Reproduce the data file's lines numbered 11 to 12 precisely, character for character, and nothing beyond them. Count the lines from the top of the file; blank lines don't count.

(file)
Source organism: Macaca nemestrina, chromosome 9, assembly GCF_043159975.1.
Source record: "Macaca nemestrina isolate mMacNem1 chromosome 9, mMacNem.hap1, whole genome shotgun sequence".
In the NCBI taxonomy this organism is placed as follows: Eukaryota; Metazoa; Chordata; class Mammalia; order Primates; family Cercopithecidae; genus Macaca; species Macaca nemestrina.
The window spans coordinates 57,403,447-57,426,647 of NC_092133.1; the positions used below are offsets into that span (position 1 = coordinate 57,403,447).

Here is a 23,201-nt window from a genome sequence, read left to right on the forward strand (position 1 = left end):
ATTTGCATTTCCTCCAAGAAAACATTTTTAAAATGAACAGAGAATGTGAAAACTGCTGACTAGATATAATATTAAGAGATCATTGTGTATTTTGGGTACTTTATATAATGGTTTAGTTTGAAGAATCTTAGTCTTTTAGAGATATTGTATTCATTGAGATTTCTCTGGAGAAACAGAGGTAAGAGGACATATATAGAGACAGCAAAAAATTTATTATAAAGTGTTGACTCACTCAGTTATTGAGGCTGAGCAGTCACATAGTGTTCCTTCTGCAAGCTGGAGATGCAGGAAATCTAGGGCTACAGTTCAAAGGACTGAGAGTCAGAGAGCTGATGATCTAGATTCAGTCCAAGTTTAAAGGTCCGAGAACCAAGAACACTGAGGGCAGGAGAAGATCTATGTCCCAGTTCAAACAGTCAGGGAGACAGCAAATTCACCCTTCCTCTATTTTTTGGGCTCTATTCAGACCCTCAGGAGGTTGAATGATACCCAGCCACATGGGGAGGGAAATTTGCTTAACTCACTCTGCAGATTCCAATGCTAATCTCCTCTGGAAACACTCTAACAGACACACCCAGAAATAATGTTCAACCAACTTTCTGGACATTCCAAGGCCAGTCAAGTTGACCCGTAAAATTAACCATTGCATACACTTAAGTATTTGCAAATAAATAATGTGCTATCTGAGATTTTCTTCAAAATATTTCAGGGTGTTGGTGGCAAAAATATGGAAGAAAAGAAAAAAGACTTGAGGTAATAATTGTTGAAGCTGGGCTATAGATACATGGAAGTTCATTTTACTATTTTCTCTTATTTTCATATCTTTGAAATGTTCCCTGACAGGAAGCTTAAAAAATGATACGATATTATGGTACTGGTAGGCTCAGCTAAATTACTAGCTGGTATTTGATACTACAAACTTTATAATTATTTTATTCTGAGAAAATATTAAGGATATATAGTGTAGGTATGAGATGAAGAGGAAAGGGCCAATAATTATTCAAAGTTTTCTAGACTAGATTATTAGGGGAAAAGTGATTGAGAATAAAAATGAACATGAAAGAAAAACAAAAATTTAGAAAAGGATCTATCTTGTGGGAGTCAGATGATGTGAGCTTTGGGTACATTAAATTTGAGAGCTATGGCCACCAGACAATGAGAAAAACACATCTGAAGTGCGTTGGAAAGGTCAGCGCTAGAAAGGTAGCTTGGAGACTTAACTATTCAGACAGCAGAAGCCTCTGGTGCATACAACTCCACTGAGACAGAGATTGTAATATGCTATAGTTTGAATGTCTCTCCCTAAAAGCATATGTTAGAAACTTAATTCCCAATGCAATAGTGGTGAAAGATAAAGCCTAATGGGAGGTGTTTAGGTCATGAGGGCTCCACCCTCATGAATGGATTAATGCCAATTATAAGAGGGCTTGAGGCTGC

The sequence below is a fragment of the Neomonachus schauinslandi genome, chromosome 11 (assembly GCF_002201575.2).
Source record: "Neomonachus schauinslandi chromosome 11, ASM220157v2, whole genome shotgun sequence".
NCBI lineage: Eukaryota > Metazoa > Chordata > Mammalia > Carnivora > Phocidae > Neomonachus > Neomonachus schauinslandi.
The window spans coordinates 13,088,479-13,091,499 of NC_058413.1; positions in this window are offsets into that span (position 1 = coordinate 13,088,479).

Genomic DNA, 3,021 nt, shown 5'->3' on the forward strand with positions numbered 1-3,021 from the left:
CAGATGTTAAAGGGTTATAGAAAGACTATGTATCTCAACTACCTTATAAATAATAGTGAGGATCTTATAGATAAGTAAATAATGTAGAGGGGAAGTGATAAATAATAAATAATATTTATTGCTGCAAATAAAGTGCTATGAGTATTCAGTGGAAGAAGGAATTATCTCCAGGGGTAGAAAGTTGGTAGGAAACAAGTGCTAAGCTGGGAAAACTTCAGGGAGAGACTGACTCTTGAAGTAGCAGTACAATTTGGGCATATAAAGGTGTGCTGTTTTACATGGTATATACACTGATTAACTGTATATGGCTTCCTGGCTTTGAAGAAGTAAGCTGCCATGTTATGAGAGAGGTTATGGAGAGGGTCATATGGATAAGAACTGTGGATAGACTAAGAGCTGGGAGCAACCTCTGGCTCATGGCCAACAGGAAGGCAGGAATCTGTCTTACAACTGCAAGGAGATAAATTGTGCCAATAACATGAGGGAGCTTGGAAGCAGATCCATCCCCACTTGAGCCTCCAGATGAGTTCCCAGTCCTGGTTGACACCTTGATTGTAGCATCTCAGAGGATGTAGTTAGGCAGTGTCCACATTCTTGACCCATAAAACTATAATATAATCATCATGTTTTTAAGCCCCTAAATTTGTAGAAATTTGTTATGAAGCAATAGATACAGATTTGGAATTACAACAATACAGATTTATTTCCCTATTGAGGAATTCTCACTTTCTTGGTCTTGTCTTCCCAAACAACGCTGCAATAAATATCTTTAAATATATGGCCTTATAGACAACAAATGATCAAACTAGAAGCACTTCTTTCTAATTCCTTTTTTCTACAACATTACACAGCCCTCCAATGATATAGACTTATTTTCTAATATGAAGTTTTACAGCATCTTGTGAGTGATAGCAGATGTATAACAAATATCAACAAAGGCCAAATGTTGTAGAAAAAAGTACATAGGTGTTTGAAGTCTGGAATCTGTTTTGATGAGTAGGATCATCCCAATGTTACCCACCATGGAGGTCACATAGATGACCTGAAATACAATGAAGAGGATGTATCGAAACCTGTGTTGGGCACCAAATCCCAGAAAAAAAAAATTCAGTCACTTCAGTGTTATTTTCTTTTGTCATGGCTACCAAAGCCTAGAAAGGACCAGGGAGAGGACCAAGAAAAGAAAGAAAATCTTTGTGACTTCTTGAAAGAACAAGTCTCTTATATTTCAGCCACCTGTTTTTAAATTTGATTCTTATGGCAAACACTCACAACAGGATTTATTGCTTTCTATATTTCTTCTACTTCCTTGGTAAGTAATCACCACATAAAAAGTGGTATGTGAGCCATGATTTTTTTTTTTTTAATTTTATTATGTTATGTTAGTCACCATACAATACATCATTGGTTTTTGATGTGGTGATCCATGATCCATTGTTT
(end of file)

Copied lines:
Genomic DNA, 3,021 nt, shown 5'->3' on the forward strand with positions numbered 1-3,021 from the left:
CAGATGTTAAAGGGTTATAGAAAGACTATGTATCTCAACTACCTTATAAATAATAGTGAGGATCTTATAGATAAGTAAATAATGTAGAGGGGAAGTGATAAATAATAAATAATATTTATTGCTGCAAATAAAGTGCTATGAGTATTCAGTGGAAGAAGGAATTATCTCCAGGGGTAGAAAGTTGGTAGGAAACAAGTGCTAAGCTGGGAAAACTTCAGGGAGAGACTGACTCTTGAAGTAGCAGTACAATTTGGGCATATAAAGGTGTGCTGTTTTACATGGTATATACACTGATTAACTGTATATGGCTTCCTGGCTTTGAAGAAGTAAGCTGCCATGTTATGAGAGAGGTTATGGAGAGGGTCATATGGATAAGAACTGTGGATAGACTAAGAGCTGGGAGCAACCTCTGGCTCATGGCCAACAGGAAGGCAGGAATCTGTCTTACAACTGCAAGGAGATAAATTGTGCCAATAACATGAGGGAGCTTGGAAGCAGATCCATCCCCACTTGAGCCTCCAGATGAGTTCCCAGTCCTGGTTGACACCTTGATTGTAGCATCTCAGAGGATGTAGTTAGGCAGTGTCCACATTCTTGACCCATAAAACTATAATATAATCATCATGTTTTTAAGCCCCTAAATTTGTAGAAATTTGTTATGAAGCAATAGATACAGATTTGGAATTACAACAATACAGATTTATTTCCCTATTGAGGAATTCTCACTTTCTTGGTCTTGTCTTCCCAAACAACGCTGCAATAAATATCTTTAAATATATGGCCTTATAGACAACAAATGATCAAACTAGAAGCACTTCTTTCTAATTCCTTTTTTCTACAACATTACACAGCCCTCCAATGATATAGACTTATTTTCTAATATGAAGTTTTACAGCATCTTGTGAGTGATAGCAGATGTATAACAAATATCAACAAAGGCCAAATGTTGTAGAAAAAAGTACATAGGTGTTTGAAGTCTGGAATCTGTTTTGATGAGTAGGATCATCCCAATGTTACCCACCATGGAGGTCACATAGATGACCTGAAATACAATGAAGAGGATGTATCGAAACCTGTGTTGGGCACCAAATCCCAGAAAAAAAAAATTCAGTCACTTCAGTGTTATTTTCTTTTGTCATGGCTACCAAAGCCTAGAAAGGACCAGGGAGAGGACCAAGAAAAGAAAGAAAATCTTTGTGACTTCTTGAAAGAACAAGTCTCTTATATTTCAGCCACCTGTTTTTAAATTTGATTCTTATGGCAAACACTCACAACAGGATTTATTGCTTTCTATATTTCTTCTACTTCCTTGGTAAGTAATCACCACATAAAAAGTGGTATGTGAGCCATGATTTTTTTTTTTTTAATTTTATTATGTTATGTTAGTCACCATACAATACATCATTGGTTTTTGATGTGGTGATCCATGATCCATTGTTT